Robert F Kennedy once said that a country’s GDP, or ‘Gross Domestic Product’ measures “everything except that which makes life worthwhile.” With Britain voting to leave the European Union on June 23rd, and GDP already predicted to slow as a result, it is now a timely moment to assess what the young US presidential hopeful was referring to.
The question of GDP and its usefulness has vexed policymakers for over half a century. Many argue that it is a flawed concept. It measures things that do not matter and misses things that do. By most recent measures, the UK’s GDP has been the envy of the Western world, with record unemployment and high growth figures. So if everything was going so well, why did over 17 million people vote to leave the EU, despite the warnings about what it could do to their country’s economic prospects?
Our recent annual study of countries and their ability to convert growth into wellbeing (making the most of your money for the benefit of your citizens) sheds some light on that question. While the UK does indeed enjoy high economic growth, it currently ranks in the bottom 20 per cent of converting growth to wellbeing.
Across the 163 countries we measured in the world, the UK is one of the poorest performers in ensuring that economic growth is translated into meaningful improvements for its citizens. Rather than just focusing on GDP, we have measured over 40 different sets of criteria from health, education and civil society engagement, to try and get a more rounded assessment of how countries are performing.
Why does this matter? Because connecting people to the benefits of economic growth is now more important than ever. We are currently seeing a backlash against globalisation as a reaction against vast growing inequality, and the consequences go far beyond Brexit. All across Europe, the far right (and in Southern Europe’s case, the far left) have caused a dramatic shift in the political landscape by promising to roll back globalisation.
While all of these countries face their own challenges, there are a number of consistent themes that come across in our research. Yes there has been a nascent economic recovery since the 2008 global crash, but in key indicators in areas such as health and education, major economies have continued to decline.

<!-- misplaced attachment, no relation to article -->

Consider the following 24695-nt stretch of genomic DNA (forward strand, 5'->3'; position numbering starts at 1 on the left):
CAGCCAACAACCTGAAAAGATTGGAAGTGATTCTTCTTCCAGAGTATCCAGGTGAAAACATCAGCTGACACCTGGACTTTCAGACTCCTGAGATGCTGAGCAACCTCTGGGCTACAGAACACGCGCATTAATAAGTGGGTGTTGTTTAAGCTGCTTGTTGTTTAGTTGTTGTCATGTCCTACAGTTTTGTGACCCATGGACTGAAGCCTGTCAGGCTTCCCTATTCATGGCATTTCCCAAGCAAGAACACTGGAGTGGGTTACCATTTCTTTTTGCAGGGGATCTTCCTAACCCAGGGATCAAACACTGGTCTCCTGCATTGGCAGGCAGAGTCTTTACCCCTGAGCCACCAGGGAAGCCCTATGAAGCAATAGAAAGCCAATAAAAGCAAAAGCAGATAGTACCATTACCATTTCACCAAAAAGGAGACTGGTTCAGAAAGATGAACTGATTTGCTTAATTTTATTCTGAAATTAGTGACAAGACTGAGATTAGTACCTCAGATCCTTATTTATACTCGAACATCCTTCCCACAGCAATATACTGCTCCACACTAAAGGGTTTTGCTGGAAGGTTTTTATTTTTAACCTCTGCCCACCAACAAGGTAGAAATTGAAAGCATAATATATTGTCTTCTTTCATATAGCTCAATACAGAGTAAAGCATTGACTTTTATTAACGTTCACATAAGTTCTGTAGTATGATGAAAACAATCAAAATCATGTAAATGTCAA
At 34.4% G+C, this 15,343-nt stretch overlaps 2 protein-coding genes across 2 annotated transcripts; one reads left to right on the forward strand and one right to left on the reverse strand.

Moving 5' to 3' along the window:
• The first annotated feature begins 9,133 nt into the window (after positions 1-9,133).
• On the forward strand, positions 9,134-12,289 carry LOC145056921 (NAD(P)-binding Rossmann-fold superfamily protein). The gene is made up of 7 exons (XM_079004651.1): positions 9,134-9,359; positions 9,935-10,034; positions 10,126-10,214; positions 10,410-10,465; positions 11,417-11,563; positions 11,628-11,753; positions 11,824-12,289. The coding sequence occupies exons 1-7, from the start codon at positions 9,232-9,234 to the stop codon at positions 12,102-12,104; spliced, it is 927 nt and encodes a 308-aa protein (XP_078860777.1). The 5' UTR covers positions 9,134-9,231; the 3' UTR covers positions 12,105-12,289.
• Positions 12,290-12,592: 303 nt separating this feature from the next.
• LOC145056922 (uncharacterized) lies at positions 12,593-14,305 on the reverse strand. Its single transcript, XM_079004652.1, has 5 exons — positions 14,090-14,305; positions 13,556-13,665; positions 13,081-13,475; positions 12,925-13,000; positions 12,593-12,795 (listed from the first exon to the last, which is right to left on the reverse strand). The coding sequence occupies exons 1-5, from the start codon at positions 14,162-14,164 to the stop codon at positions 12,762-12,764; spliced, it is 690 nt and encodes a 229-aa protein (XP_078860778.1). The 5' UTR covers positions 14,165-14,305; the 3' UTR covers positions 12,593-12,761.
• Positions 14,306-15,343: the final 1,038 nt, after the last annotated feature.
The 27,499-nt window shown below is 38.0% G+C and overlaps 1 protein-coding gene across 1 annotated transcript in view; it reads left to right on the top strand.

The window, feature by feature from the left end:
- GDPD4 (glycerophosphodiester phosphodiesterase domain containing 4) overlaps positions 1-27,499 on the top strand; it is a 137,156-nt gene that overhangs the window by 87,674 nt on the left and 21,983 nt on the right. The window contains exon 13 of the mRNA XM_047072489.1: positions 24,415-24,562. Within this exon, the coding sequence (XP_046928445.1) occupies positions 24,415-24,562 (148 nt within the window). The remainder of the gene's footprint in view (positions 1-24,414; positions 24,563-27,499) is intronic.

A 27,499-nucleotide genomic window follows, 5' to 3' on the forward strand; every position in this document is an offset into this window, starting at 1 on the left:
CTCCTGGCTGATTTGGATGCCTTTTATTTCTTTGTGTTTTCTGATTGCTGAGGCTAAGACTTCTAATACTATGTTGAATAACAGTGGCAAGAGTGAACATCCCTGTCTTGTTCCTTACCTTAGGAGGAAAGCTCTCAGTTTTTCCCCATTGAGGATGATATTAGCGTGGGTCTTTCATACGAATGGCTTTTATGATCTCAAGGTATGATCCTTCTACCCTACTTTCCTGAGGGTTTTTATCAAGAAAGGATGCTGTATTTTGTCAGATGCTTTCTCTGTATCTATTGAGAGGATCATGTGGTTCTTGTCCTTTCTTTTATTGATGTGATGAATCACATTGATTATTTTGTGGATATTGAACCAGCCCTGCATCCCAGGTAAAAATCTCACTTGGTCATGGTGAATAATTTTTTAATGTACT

This isn’t the case with all countries however. In some Central and Eastern European countries that have recently joined, or are next in line to join the EU, have seen huge improvements across measures including civil society, governance, income equality and the environment. These gains should be praised, given these countries’ recent histories, and the EU has played a fundamental part in promoting what are ‘wellbeing boosters’.
One thing we do know is that when we stop focusing solely on GDP as a measure of a country’s success, the world looks very different. It is a lesson that rich countries can learn and to do so is good for the economy and good for social cohesion too.
These findings provide food for thought for Finance Ministers and central bank governors as they gather in China for the G20 Summit to discuss the global economic malaise.
What I believe Kennedy was referring to was that while GDP has been the most common method for measuring the economic activity of nations, as a measure, it is no longer enough. It does not encompass important factors such environmental quality, free speech, or education outcomes – all things that contribute to a person's sense of well-being.
I believe the sharp hit to growth predicted around the world and in the UK could lead to a decline in the everyday services we depend on for our well-being and for growth – education and employment are two such examples. But policymakers who refocus efforts on improving wellbeing rather than simply worrying about GDP figures could avoid the forecasted doom and may even see progress.
Enrique Rueda-Sabater is a a senior adviser to Boston Consulting Group, a former World Bank director and co-author of the The Private Sector Opportunity to Improve Wellbeing
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